Running Laravel in Docker on the Apple M1 Mac
Recently got the Apple MacBook Pro with the m1 chip. Of course, I wanted to immediately start developing on it. However, since the m1 is fairly new, some of the services and applications I need do not work properly on the m1.
I thought I should share how I set up my Laravel development environment on the Apple M1 Mac.
To me, the fastest way to get started is using Docker. As of the time of writing this, Docker has a preview version that works well for the M1 Mac.
When you have Docker installed, you can continue with the following steps:
Install your Laravel application
To create your application, run the following command:
$ curl -s https://laravel.build/sample-app | bash # Change "sample-app"
💡 Note: This article is based on Laravel 8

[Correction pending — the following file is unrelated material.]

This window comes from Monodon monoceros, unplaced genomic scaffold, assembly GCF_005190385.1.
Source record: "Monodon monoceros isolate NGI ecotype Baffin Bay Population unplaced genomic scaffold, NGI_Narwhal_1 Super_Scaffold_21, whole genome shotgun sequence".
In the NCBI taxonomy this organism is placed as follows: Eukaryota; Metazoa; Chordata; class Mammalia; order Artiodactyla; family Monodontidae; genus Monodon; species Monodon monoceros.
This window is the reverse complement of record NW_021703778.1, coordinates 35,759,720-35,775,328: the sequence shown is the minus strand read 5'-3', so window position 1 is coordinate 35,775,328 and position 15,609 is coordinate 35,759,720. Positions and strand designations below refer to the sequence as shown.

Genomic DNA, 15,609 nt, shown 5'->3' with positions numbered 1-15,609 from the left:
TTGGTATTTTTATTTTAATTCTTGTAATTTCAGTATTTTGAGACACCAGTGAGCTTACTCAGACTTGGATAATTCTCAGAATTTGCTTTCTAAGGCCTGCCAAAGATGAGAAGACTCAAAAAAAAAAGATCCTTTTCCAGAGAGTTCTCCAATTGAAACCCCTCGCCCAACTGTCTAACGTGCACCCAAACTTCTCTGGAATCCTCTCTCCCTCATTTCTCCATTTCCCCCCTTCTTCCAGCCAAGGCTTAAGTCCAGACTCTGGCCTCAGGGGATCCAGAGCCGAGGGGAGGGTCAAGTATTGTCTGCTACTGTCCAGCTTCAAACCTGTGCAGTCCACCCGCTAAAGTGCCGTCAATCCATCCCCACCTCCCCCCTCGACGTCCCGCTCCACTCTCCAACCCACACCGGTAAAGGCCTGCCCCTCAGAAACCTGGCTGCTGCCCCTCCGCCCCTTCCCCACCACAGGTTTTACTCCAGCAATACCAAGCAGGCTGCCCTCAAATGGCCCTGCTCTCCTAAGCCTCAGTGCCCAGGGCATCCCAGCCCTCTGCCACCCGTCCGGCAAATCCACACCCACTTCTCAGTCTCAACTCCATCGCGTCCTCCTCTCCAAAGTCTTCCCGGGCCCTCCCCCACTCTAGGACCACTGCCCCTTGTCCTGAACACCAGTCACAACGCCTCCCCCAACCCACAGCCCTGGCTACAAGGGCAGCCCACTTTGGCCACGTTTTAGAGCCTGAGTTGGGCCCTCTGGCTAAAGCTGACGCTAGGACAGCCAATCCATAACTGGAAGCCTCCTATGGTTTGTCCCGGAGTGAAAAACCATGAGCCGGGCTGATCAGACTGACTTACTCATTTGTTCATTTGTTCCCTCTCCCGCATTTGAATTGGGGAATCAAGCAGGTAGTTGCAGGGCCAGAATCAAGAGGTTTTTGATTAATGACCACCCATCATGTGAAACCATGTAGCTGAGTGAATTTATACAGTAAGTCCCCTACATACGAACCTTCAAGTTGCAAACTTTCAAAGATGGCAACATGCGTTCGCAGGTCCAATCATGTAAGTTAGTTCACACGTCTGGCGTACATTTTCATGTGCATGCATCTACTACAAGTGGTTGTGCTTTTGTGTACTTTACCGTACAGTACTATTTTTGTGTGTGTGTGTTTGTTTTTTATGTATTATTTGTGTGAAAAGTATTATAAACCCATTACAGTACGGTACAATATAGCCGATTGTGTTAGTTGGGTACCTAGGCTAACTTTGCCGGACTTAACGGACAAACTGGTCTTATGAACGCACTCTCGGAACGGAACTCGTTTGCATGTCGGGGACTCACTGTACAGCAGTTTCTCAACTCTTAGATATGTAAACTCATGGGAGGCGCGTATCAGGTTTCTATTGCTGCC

Your new application will contain a copy of Laravel Sail. “Laravel Sail is a light-weight command-line interface for interacting with Laravel's default Docker development environment. Sail provides a great starting point for building a Laravel application using PHP, MySQL, and Redis without requiring prior Docker experience.” according to documentation.
Making MySQL work
Unfortunately, as of the time of writing this article, MySQL does not work for the arm architecture of the M1. To get past this you will have to edit the
docker-compose.yml file that is bundled in the application.
platform: 'linux/x86_64' to the
mysql service configuration as shown below:
services: mysql: image: 'mysql:8.0' platform: 'linux/x86_64' ...
Adding this line means Docker will emulate the
linux/x86_64 architecture. This emulation might make MySQL slower especially for bigger databases. I personally do not have big databases locally and thus I don’t have any issues with the database speed.
Running your Laravel application
To run your Laravel application, you need to
cd to the applications directory and run the following command to start the docker containers:
$ ./vendor/bin/sail up
The initial build will take a bit but after that subsequent builds will be faster. When it’s done, go to http://localhost.